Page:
The beast has been captured and is being held in captivity - alone in a cage in downtown youngstown.

You can see this thing - half boy and half bat - in the window of the Oakland from 6am to noon on Friday. [220 west boardman street, downtown in the Yo.]

They found him in a cave in Mill Creek Park near the witches' rocks across from the silver bridge.

Then throughout the next two weekends, the batboy will be starring in a musical at the Oakland on May 18, 19, 25, 26 at 8PM, and May 20 at 2pm.

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Seriously, I saw it last weekend and it's great. You can find a review in the local papers here and here.

funny. good singing. great costumes. prosthetics. animal copulation.

Well Cleveland bloggers, you missed the boat on the kickball. Here is a jersey from one of the teams this year.

So instead of crying all the time how you miss the fun in Youngstown, why don't some of you in the "cleveland+ region" jump in the car and visit your brethren.

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back to the show, here's a photo of the opening scene being filmed by some director in Mill Creek Park.

And here's some short video clips from the show...

This is what a revival in Youngstown usually looks like:

This next scene was ephing awesome. Complete with beasts in heat engaged in a choreographed number. and a satyr. This scene was worth the price of the ticket alone.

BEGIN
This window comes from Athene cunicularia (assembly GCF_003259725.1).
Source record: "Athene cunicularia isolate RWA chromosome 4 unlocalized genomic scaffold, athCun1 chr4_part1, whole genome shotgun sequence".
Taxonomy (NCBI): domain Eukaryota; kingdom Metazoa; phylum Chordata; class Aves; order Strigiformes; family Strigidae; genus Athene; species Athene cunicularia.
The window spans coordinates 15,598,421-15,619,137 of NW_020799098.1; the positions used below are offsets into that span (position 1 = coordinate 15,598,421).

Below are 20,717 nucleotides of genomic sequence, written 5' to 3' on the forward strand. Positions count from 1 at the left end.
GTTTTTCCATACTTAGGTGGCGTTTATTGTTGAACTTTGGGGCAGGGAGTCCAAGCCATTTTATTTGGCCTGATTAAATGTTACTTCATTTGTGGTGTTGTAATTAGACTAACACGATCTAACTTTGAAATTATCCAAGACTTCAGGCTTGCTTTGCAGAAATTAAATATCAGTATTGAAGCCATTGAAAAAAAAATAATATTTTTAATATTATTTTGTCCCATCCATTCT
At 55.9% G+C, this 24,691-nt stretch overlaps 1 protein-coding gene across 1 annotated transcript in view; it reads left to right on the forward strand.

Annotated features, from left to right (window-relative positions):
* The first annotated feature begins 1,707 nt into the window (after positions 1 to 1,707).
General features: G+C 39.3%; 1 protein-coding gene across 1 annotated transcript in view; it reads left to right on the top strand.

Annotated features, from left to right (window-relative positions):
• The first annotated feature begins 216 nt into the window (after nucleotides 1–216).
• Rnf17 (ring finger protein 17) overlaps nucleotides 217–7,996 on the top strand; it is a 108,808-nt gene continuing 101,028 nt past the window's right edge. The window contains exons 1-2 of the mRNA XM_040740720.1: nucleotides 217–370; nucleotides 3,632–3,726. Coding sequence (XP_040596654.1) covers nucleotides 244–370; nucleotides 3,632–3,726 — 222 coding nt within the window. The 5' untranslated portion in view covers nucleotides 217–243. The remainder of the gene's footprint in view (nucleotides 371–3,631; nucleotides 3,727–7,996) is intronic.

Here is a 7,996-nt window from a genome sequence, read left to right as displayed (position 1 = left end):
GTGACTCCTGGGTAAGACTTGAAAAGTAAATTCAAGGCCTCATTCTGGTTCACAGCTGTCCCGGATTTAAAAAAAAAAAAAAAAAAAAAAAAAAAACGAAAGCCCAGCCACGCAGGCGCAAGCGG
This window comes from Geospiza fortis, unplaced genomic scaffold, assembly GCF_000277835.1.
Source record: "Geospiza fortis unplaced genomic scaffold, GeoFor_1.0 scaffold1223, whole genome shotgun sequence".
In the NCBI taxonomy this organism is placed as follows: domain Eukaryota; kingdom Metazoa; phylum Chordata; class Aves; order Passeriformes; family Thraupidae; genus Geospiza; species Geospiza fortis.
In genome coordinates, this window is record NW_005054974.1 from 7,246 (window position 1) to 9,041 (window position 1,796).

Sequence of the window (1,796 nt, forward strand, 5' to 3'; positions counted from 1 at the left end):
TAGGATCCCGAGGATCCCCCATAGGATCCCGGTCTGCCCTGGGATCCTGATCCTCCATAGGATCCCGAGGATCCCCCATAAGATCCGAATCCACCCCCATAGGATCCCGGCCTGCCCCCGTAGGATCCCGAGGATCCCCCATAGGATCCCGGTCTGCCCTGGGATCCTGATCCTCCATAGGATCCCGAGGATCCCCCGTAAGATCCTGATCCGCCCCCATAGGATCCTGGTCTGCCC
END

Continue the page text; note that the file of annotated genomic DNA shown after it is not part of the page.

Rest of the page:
And another quick shot of the cast:

Finally, some fun backstage with props:

and in a scene that only can be called Reaganesque:

ah, putain. la vache folle. word.

Thursday, May 03, 2007

The Art of Steel Tour: Public Art and Local History

Attention residents, historians, and bloggers from the CLE-yo-PIT belt . . .

. . . or should I just say Youngstown+ ?

Next Saturday, May 12, the Center for Working-Class Studies at YSU will offer a half-day tour of public art in the Mahoning Valley. The steelmaking history of the region can still be seen on the local landscape, not only in the remaining mills but also in a wide variety of sculptures, murals, stained glass windows, and other works of art.

Dr. Sherry Linkon, Co-Director of the CWCS and co-author of Steeltown USA: Work and Memory in Youngstown, will lead the tour. Participants will visit several sites near downtown Youngstown, including:

  • St. John’s Episcopal Church (including their amazing stained glass windows)
  • the Youngstown Historical Center of History and Labor (designed by architect Michael Graves)
  • YSU’s Bliss Hall, where local sculptor and Art professor Greg Moring will discuss his latest project – a set of sculptural gates representing the community’s history.
  • “Steelworker,” a 20-foot sculpture built by former steelworker and artist Sidney Rackoff and the workers at Niles Iron and Metal.

“Youngstown has an impressive and significant collection of public art, most of it based on the community’s history,” says Linkon, “But many people don’t even know it’s there. We want to make that work visible, because we think it’s one of the key assets of this area. It’s also a good way to learn about the community’s history.”

The tour is open to anyone with an interest in local history, art, or just seeing the community from a different perspective.

The cost for the tour is $10, and the tour will start at 9am, going to around noon. Transportation from site to site will be provided. (road trip!) To register, call Patty LaPresta, 330-941-2978, by Tuesday May 8th.